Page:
Rumored for several days on Twitter and local media, dozens of news organizations are now proliferating local accounts of al-Shabaab's retreat from the Somali port of Kismayo. These reports, in the words of Kenyan army spokesman Col. Cyrus Oguna, hover between “partly true” and true. African Union and Somali troops are currently engaged in their "final military offensive on al-Shabaab's positions in the Kismayo corridor," with AMISOM'S main force prepared to advance from Birta-dher (24 miles west of Kismayo) at any moment.
Oguna wouldn't give reporters a "specific date for marching on Kismayo," only that "it will be soon and the assault will comprise of ground, air, and naval forces."
Due to these developments and the gradual encroachment of Kenya's air and naval forces, both civilians and al-Shabaab's officers have fled the city to other areas of southern Somalia. Eye-witnesses claim that al-Shabaab's younger recruits patrol Kismayo's streets under the distant guidance of leaders who are "fleeing toward various locations, some are going north, some are going into the forests." Commanders allegedly disappeared from their tea shops and took their radio transmitter with them. As a result, Oguna says that AMISOM is cautiously expecting minimal resistance from a leaderless force. al-Shabaab's overall leadership is also too divided to organize a spirited defense in the face of overwhelming numerical and technological forces. Snipers, boobytraps, and ambushes could mark the extent of a relatively short urban battle.
“We do not anticipate stiff resistance as we get into the city because the main commanders are leaving," Oguna told reporters. "We do not expect the junior forces to fight without their commanders. So we expect minimal resistance as we get to Kismayo.”
For their part, al-Shabaab's Twitter feed denied all thoughts of retreat while a local commander told The Christian Science Monitor by telephone, “these are all fabrications that we are leaving.”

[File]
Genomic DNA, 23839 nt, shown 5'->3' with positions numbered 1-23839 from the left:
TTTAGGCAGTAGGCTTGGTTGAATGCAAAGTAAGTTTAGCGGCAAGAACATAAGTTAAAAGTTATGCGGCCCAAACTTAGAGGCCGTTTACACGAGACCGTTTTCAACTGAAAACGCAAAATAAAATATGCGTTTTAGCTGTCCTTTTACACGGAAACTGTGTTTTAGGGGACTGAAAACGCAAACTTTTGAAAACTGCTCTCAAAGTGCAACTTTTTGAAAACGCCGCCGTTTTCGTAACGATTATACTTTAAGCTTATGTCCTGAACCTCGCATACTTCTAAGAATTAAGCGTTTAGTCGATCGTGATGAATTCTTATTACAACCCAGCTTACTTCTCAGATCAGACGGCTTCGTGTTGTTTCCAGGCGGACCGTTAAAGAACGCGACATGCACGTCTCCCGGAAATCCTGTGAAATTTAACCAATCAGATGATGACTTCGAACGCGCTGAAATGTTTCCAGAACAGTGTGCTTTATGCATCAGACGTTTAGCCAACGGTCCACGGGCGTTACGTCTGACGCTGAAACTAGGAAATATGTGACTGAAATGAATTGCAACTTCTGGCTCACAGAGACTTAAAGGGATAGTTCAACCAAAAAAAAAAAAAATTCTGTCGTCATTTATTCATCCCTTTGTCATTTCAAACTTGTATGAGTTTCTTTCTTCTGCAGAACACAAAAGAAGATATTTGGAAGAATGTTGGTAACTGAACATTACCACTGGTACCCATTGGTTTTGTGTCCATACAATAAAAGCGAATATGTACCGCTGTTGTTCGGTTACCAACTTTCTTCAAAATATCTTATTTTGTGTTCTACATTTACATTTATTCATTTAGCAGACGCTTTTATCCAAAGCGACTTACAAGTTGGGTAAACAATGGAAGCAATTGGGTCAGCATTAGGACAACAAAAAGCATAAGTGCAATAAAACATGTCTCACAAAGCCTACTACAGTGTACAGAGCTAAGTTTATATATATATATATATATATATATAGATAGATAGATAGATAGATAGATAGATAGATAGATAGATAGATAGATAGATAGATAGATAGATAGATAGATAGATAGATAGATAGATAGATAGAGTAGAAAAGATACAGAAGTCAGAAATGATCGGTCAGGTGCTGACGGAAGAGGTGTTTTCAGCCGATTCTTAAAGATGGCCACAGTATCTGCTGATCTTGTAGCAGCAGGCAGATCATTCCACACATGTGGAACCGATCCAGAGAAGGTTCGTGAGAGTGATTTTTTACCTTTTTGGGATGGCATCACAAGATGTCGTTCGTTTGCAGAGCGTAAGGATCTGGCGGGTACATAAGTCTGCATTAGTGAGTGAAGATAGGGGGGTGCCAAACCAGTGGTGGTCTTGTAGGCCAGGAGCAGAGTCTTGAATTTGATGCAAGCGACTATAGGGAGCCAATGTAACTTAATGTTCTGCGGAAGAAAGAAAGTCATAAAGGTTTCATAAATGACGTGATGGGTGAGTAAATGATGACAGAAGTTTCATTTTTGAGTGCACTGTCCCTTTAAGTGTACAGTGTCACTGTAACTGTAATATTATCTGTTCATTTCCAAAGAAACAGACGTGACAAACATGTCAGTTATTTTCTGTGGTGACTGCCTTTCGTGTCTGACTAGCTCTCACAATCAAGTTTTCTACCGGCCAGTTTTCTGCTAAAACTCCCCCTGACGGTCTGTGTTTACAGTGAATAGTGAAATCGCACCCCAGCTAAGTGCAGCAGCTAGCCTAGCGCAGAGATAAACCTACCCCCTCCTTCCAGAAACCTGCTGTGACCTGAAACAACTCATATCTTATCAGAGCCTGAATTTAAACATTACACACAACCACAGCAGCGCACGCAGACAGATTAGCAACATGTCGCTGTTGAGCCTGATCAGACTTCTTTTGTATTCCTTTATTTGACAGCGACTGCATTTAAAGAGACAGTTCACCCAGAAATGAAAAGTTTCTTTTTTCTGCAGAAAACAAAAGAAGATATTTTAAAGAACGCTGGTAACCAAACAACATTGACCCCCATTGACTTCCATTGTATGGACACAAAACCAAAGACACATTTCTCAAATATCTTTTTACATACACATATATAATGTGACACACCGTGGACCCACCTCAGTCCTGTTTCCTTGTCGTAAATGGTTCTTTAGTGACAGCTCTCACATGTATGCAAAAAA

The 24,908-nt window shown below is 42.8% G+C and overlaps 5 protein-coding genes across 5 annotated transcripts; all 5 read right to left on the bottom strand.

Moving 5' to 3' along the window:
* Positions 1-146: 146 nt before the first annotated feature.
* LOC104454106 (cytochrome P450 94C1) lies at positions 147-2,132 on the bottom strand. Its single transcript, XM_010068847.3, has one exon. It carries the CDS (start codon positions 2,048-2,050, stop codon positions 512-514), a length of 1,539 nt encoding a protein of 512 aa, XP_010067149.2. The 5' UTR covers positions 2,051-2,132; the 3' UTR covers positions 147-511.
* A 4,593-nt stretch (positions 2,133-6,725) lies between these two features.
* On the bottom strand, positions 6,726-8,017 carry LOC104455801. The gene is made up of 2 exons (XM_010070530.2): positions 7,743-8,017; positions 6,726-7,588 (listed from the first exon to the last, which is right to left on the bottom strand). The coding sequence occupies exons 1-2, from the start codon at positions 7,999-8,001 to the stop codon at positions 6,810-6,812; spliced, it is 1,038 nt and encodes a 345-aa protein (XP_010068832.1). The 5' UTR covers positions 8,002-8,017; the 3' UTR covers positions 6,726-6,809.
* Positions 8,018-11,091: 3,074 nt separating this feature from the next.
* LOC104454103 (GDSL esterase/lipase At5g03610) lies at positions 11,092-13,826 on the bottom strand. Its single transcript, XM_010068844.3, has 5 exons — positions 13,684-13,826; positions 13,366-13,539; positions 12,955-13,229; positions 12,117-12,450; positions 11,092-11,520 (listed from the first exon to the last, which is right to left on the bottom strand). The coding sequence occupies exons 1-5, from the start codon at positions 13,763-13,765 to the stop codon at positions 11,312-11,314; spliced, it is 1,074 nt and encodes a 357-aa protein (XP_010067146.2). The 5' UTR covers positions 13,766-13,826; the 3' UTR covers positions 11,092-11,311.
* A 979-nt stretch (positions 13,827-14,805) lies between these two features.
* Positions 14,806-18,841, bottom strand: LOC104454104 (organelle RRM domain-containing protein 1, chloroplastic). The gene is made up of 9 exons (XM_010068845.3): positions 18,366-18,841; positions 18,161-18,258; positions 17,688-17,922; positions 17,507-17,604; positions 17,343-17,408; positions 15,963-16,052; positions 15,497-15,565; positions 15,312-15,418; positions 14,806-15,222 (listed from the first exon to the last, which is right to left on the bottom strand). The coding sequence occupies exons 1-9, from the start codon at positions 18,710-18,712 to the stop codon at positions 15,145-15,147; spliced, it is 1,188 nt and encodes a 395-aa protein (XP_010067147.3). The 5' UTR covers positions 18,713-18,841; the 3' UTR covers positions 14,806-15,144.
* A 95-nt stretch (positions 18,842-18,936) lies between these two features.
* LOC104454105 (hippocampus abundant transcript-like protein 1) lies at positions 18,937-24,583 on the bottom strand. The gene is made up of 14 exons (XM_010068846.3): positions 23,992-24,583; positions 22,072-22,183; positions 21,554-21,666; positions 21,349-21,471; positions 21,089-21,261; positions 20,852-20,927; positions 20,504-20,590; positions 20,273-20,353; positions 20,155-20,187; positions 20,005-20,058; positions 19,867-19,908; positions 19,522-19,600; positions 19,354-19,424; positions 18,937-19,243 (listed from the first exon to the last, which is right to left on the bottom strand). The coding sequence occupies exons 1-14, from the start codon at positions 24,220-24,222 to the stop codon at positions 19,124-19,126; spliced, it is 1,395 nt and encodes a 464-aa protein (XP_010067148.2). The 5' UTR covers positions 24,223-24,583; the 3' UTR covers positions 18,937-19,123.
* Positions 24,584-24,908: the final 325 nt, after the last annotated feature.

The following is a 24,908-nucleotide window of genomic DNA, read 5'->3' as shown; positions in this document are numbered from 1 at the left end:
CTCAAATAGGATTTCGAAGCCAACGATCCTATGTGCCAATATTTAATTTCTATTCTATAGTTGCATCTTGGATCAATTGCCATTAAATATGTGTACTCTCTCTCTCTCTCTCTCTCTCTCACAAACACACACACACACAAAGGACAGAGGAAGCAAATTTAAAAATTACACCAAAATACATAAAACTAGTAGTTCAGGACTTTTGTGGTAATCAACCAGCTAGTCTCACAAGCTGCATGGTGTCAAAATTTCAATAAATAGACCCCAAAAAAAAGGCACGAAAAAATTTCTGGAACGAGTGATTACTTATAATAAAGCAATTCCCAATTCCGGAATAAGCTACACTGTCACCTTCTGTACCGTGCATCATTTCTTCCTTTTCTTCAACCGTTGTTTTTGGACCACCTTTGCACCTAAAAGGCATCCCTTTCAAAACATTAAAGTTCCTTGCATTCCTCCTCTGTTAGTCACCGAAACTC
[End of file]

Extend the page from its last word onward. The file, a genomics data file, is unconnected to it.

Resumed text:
Whether or not al-Shabaab manages to hold out longer than expected, the battle for Kismayo's governance will exceed the military battle as local clan interests compete with regional influence (Kenya and Ethiopia). The inability to negotiate a quick resolution of Kismayo's authority would contributed to the delays in Kenya and AMISOM's schedule, and Somalia's new government must cooperate with or fend off external interests. As for al-Shabaab, Oguna theorizes that Kismayo's commanders are headed for Jilib, located across the Jubba river some 90 miles to the northeast. From here they will have to consult with the insurgency's leadership, which allegedly resides around Baraawe, and make a strategic decision on their future tactics and political position. The group can only operate freely in roughly 1/8th of the territory it possessed at the beginning of 2010 (a triangle between Jilib, Baardheere and Baraawe), nor should they attempt to earnestly hold the rest.
This situation is both similar to and diverging from Ethiopia's occupation between 2007 and 2009. al-Shabaab has far less credibility now than 2006, when it rallied a generation of jihadists around the promise of an Islamic state, or after Ethiopia's disastrous exit. The insurgency may not be able to recover in its present form, and a rebranding campaign and internal shuffle may precede a looser phase of guerrilla warfare. The most practical plan would likely attempt to exhaust AMISOM's financial and military capacities before Somalia's new government can restore national order.
Further observations of Kismayo's battle and its aftermath will be posted as more information becomes available.